AokiThe streets of well-known cities like New York are recognizable at a glance. I wish Roppongi could become like that so that when people look at the photos of its streets, they would immediately know it is Roppongi.
OchiaiI agree. If you took photos of the backstreets here, you wouldn't be able to tell whether it's Kabukicho or Roppongi. There is nothing that makes Roppongi identifiable.
AokiIt's such a pity that when you walk to the National Art Center from Tokyo Midtown, the building doesn't come into view. If we had something big like a balloon or Godzilla floating in the air, people will be surprised and think "What on earth is that?" and they will be drawn toward the museum. (laughs)
OchiaiI suppose that Gundam and Godzilla attract people to Odaiba, while it's contemporary art that draw people to Roppongi. In that respect, I think that Mori Building's decision to install Maman (the huge spider statue beside Roppongi Hills) was superb. If it was just that silvery tower standing there, it would have been a dystopic landscape, but that spider is a consoling presence - he seems to know everything.
Increasing the number of weird things in Roppongi
OchiaiIn the past, the notable part of the Roppongi landscape was the Tokyo Tower; now it's Tokyo Midtown and Roppongi Hills, but neither of them is visually outrageous. The streets of Roppongi have become ordinary now; we no longer have the karaoke bar Zone near the Roi Building which had a robot jutting out, and we no longer have Hotel Ibis Roppongi whose first floor had a strange, metallic look. They have all disappeared and can only be seen as images at PokeStops.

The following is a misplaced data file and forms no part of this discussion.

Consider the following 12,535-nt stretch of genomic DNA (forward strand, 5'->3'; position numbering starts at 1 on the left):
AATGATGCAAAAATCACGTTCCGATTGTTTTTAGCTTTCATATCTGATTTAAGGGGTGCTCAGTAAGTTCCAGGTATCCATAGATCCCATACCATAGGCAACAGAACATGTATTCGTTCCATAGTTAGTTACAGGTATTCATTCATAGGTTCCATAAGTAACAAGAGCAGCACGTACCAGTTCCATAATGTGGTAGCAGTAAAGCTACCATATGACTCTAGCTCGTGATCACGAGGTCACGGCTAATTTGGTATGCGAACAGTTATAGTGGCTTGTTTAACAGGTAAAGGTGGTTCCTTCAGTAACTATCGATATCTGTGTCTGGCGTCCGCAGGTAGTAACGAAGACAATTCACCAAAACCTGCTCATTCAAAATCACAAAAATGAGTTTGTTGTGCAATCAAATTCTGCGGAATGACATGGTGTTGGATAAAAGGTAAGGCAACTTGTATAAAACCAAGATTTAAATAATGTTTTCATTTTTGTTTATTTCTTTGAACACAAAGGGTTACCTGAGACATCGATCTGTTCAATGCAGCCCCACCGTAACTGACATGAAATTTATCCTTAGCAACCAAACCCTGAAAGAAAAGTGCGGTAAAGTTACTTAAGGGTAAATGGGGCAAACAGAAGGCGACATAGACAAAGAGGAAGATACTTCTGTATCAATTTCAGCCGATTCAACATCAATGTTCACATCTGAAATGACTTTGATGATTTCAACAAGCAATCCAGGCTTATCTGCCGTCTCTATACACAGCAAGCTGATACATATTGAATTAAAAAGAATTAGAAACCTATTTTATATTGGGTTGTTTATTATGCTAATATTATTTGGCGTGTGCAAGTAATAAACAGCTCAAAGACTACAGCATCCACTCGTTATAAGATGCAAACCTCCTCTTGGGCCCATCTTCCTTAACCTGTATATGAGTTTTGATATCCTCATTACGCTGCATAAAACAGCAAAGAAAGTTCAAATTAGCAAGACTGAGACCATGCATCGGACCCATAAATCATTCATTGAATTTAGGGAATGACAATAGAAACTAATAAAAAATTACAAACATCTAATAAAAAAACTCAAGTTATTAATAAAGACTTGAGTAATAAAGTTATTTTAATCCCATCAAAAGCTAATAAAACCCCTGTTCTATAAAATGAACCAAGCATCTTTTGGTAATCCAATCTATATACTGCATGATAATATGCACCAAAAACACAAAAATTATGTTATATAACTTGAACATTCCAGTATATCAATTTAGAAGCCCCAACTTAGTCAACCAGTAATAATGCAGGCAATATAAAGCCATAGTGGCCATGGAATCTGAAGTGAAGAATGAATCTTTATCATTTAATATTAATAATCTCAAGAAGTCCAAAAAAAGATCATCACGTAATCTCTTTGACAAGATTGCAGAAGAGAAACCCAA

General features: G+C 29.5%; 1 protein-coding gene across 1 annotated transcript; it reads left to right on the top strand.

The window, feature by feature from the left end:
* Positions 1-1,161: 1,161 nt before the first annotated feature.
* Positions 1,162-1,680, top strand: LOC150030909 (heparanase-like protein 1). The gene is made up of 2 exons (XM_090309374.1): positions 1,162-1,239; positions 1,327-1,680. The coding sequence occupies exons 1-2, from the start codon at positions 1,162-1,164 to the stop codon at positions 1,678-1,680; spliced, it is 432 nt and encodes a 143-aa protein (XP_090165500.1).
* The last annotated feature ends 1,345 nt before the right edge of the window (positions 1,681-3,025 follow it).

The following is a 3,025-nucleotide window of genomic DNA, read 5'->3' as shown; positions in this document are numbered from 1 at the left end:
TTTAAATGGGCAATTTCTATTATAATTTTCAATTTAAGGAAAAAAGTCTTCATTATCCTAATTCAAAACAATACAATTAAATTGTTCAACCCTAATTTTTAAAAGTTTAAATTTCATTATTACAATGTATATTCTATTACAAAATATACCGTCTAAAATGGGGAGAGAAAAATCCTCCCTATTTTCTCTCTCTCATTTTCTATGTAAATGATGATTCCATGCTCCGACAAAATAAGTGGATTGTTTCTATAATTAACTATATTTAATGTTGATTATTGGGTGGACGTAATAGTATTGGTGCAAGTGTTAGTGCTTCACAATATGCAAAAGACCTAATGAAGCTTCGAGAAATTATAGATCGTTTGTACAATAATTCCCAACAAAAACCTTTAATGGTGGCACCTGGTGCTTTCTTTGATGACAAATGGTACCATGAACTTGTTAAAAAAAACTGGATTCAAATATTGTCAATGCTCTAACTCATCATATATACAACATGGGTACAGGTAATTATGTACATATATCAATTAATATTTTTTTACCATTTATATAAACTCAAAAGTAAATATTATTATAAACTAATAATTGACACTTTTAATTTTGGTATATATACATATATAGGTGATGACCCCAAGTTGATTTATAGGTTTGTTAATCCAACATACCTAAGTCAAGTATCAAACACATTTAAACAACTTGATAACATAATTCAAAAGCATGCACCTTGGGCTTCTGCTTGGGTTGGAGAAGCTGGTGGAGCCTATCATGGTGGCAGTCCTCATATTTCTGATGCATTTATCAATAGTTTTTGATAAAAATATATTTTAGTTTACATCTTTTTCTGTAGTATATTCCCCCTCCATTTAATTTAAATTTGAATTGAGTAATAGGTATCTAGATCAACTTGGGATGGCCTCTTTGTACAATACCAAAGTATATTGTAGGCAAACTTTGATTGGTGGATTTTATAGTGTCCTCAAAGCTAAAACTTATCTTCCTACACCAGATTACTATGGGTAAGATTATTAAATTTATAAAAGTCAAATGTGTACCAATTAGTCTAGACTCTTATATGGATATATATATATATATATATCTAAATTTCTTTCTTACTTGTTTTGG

The vacant lots are being used mostly for parking bicycles or cars. People ought to realize that using land in that way brings down the value of the area. There should be more weird things in Roppongi!
AokiThe appeal of Roppongi is that you can expect it to have weird things.
OchiaiYou can never expect that in other places. Several redevelopment projects will be underway in the future, so I think something radical and big should be built in line with the projects.
AokiPerhaps it would be interesting if you or other artists held workshops where all kinds of people - from elementary school children to elderly people - give their views on what they think are good and bad scenery for streets.
OchiaiPerhaps. I also have another idea: the billboard advertisement on top of Softbank at the Roppongi intersection is very conspicuous, so I would like to make an installation like the one that Ryoji Ikeda-san made for Times Square. A work that has enough impact to change the landscape will surely change everyone's consciousness.
The role of art as a non-verbal apparatus
OchiaiI think that art plays the role of a non-verbal apparatus. Frank Gehry's buildings, for example, clearly function as non-verbal apparatuses and when they can be seen from every part of the town, they make the town itself a work of art.
Roppongi doesn't have that kind of apparatus yet, so the challenge now is to create many landscapes and to fill the area with installations. We need things that will appeal to everyone regardless of nationality or race. I think such art will be suitable for Roppongi which has an international background.